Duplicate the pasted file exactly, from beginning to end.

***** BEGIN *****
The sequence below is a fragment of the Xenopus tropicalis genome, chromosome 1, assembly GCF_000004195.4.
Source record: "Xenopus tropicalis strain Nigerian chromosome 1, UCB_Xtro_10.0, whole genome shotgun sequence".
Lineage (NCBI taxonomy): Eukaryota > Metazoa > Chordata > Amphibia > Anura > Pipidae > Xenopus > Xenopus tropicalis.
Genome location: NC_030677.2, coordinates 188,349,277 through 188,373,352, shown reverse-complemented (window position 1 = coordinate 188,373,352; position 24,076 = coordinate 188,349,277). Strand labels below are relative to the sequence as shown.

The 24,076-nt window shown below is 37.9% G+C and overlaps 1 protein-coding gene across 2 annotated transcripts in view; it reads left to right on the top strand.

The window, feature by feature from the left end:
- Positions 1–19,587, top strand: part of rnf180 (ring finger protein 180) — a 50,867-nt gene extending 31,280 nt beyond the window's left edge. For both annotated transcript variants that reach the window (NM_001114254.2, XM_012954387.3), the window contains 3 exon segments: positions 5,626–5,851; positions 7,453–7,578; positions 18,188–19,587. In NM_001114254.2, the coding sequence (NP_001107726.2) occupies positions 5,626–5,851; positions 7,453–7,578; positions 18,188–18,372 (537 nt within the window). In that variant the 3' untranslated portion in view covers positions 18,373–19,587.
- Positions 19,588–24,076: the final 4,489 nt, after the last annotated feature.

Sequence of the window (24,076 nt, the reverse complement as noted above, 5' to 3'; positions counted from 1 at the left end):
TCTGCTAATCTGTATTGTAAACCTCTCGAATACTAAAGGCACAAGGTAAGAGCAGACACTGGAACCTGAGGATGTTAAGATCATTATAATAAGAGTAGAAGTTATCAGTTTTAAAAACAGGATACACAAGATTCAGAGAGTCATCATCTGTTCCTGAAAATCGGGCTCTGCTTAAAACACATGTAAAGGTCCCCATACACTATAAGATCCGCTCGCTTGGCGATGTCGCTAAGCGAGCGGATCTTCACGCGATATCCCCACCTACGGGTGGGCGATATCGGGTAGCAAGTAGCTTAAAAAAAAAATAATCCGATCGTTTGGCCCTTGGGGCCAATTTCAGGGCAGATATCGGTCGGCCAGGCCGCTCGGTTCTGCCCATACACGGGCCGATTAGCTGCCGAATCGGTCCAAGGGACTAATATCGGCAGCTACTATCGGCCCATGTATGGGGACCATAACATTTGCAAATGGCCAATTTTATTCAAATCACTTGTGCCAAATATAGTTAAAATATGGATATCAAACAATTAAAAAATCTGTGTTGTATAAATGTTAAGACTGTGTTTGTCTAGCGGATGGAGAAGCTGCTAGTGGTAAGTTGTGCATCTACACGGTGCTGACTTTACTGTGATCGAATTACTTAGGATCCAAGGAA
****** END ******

The sequence below is a fragment of the Xenopus tropicalis genome, chromosome 1, assembly GCF_000004195.4.
Source record: "Xenopus tropicalis strain Nigerian chromosome 1, UCB_Xtro_10.0, whole genome shotgun sequence".
Lineage (NCBI taxonomy): Eukaryota > Metazoa > Chordata > Amphibia > Anura > Pipidae > Xenopus > Xenopus tropicalis.
Genome location: NC_030677.2, coordinates 188,349,277 through 188,373,352, shown reverse-complemented (window position 1 = coordinate 188,373,352; position 24,076 = coordinate 188,349,277). Strand labels below are relative to the sequence as shown.

The 24,076-nt window shown below is 37.9% G+C and overlaps 1 protein-coding gene across 2 annotated transcripts in view; it reads left to right on the top strand.

The window, feature by feature from the left end:
- Positions 1–19,587, top strand: part of rnf180 (ring finger protein 180) — a 50,867-nt gene extending 31,280 nt beyond the window's left edge. For both annotated transcript variants that reach the window (NM_001114254.2, XM_012954387.3), the window contains 3 exon segments: positions 5,626–5,851; positions 7,453–7,578; positions 18,188–19,587. In NM_001114254.2, the coding sequence (NP_001107726.2) occupies positions 5,626–5,851; positions 7,453–7,578; positions 18,188–18,372 (537 nt within the window). In that variant the 3' untranslated portion in view covers positions 18,373–19,587.
- Positions 19,588–24,076: the final 4,489 nt, after the last annotated feature.

Sequence of the window (24,076 nt, the reverse complement as noted above, 5' to 3'; positions counted from 1 at the left end):
TCTGCTAATCTGTATTGTAAACCTCTCGAATACTAAAGGCACAAGGTAAGAGCAGACACTGGAACCTGAGGATGTTAAGATCATTATAATAAGAGTAGAAGTTATCAGTTTTAAAAACAGGATACACAAGATTCAGAGAGTCATCATCTGTTCCTGAAAATCGGGCTCTGCTTAAAACACATGTAAAGGTCCCCATACACTATAAGATCCGCTCGCTTGGCGATGTCGCTAAGCGAGCGGATCTTCACGCGATATCCCCACCTACGGGTGGGCGATATCGGGTAGCAAGTAGCTTAAAAAAAAAATAATCCGATCGTTTGGCCCTTGGGGCCAATTTCAGGGCAGATATCGGTCGGCCAGGCCGCTCGGTTCTGCCCATACACGGGCCGATTAGCTGCCGAATCGGTCCAAGGGACTAATATCGGCAGCTACTATCGGCCCATGTATGGGGACCATAACATTTGCAAATGGCCAATTTTATTCAAATCACTTGTGCCAAATATAGTTAAAATATGGATATCAAACAATTAAAAAATCTGTGTTGTATAAATGTTAAGACTGTGTTTGTCTAGCGGATGGAGAAGCTGCTAGTGGTAAGTTGTGCATCTACACGGTGCTGACTTTACTGTGATCGAATTACTTAGGATCCAAGGAA